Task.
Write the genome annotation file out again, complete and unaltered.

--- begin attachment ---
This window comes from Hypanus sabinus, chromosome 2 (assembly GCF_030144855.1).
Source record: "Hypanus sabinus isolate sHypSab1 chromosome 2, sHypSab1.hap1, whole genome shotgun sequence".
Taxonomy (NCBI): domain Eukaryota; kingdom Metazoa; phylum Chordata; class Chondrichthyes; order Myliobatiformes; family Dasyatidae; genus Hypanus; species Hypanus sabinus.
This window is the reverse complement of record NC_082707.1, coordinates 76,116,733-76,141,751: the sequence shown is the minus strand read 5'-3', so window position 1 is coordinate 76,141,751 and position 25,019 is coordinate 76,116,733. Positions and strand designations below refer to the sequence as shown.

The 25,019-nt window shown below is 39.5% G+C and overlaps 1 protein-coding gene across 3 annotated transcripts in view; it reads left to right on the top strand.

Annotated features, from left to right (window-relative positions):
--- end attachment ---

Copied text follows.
This window comes from Hypanus sabinus, chromosome 2 (assembly GCF_030144855.1).
Source record: "Hypanus sabinus isolate sHypSab1 chromosome 2, sHypSab1.hap1, whole genome shotgun sequence".
Taxonomy (NCBI): domain Eukaryota; kingdom Metazoa; phylum Chordata; class Chondrichthyes; order Myliobatiformes; family Dasyatidae; genus Hypanus; species Hypanus sabinus.
This window is the reverse complement of record NC_082707.1, coordinates 76,116,733-76,141,751: the sequence shown is the minus strand read 5'-3', so window position 1 is coordinate 76,141,751 and position 25,019 is coordinate 76,116,733. Positions and strand designations below refer to the sequence as shown.

The 25,019-nt window shown below is 39.5% G+C and overlaps 1 protein-coding gene across 3 annotated transcripts in view; it reads left to right on the top strand.

Annotated features, from left to right (window-relative positions):